Lenten Calendar

Ash Wednesday is tomorrow and is the beginning of Lent.  Lent is a bit of a mystery for me as, growing up (not Catholic) it was that time when we all decided to give something up.  Usually it was sweets and after a couple of days, we forgot about it (I did grow up Christian and we were church goers, but I didn’t understand much of the tradition and it wasn’t really taught in our church). I have tried to be more conscious about Lent since becoming Catholic, but what that meant was fasting, no meat on Fridays and figuring out what to sacrifice during this time (for the past couple of years, that’s been time, in that I have tried to make myself learn more.  I am seriously trying to step that up now).

I found this beautiful Lenten Calendar for my kids today (H/T Shower of Roses) and I wanted to share it with you all.  Sadly, I don’t know what a lot of the things on this calendar even are.  I haven’t heard of Ember Wednesday, Friday, and Saturday, or Laetare Sunday.  I know little about Holy Thursday or Saturday other than attending Mass on those days the year I was confirmed.  While I printed this calendar for my children, it will serve as a bit of a template for me to do some research for Lent this year.  As per the past 4 years or so, I will give up my time and use it to learn more about my Faith and especially Lent this year.  I’ll pass on what I can here.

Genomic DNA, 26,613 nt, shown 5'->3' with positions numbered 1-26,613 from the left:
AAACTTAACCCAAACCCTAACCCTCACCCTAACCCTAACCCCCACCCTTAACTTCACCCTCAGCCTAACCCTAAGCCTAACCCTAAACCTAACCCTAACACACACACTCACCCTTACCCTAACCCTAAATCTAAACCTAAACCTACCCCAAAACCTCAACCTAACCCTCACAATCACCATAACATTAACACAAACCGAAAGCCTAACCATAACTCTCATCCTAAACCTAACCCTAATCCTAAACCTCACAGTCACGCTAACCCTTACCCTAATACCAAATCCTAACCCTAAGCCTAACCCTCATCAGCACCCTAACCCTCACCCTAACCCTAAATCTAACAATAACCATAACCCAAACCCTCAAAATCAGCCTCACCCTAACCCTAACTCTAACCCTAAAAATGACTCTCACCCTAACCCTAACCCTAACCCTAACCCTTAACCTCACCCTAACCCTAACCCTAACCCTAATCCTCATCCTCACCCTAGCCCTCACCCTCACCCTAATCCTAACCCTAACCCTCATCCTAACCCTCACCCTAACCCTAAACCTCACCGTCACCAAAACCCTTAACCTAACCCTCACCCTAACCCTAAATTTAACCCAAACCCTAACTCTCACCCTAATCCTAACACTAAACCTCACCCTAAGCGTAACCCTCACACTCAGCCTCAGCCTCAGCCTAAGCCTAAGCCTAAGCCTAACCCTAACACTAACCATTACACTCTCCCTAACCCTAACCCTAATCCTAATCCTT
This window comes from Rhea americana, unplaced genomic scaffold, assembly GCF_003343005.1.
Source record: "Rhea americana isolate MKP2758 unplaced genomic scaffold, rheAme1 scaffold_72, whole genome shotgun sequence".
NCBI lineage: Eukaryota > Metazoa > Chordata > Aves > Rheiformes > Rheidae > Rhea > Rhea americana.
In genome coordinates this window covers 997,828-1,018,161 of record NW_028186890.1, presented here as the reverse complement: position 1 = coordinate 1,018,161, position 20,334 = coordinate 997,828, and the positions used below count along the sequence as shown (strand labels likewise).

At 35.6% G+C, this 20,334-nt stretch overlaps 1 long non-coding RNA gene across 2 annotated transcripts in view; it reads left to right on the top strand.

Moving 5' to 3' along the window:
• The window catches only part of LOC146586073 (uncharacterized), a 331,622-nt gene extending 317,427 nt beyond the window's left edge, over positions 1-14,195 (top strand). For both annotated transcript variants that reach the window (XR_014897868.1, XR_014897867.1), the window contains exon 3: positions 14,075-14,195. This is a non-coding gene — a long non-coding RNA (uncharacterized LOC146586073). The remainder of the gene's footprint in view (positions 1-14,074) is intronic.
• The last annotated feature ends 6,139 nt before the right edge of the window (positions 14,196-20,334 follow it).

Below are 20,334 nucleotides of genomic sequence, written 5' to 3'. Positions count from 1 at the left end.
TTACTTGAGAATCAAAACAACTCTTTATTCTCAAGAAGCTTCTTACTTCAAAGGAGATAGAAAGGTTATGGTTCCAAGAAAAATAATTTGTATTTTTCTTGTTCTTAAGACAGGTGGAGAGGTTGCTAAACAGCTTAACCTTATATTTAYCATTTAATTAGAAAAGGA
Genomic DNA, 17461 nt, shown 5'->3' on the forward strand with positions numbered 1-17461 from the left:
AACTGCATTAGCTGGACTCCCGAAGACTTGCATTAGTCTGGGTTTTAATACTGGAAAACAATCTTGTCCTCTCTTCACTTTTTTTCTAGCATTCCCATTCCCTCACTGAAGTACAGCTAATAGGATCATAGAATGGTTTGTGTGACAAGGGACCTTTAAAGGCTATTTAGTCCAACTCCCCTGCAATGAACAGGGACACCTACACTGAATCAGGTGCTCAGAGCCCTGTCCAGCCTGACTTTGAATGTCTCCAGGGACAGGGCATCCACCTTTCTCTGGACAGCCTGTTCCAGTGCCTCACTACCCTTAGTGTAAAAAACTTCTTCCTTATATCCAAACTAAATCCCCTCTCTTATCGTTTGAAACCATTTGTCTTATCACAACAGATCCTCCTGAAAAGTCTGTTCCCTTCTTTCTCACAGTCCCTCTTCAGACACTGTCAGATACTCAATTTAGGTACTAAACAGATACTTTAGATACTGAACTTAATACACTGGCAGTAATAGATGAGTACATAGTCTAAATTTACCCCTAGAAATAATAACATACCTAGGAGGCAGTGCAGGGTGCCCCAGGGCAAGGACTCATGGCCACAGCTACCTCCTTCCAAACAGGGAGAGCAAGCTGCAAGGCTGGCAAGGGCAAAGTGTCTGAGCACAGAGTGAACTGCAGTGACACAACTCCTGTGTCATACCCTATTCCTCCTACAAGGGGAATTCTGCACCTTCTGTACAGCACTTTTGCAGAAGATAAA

5 thoughts on “Lenten Calendar

  1. Ember Wednesday, Friday, and Saturday (there’s no ember sunday) are days of fasting and partial abstinence with the objective of getting the individual to meditate a bit more on where in the liturgical calender we are. They happen four times a year, fairly in line with the seasons, but primarily in line with major parts of the liturgical calendar. I didn’t know their origin before looking it up after reading this, but it seems that it simply was started in Rome for the above reasons between 300 and 400 AD, and spread from there. Traditionally they became mandatory days of fast and partial abstinence, but are now often forgotten about except for someone following the days of lent in a calendar like this.

    Heres the other ember weeks:
    The Ember Weeks—the weeks in which the Ember Days occur—are the weeks:

    between the third and fourth Sundays of Advent
    between the first and second Sundays of Lent
    between Pentecost and Trinity Sunday; and
    the week beginning on the Sunday after Holy Cross Day (September 14), the liturgical Third Week of September.


  2. Chad,

    Thank you. I was looking right at the calendar when I wrote out the Ember day and I still wrote it wrong. Oh well. Thank you for the explanation and I’ll likely use it to write further on the topic.


  3. Sure thing. Ember days are weird. I forget about them all the time until I go in to a mass and see it on the schedule. I need to work on getting better about them, and get around to buying the FSSP calendar that has all the fastings and feast days on it!


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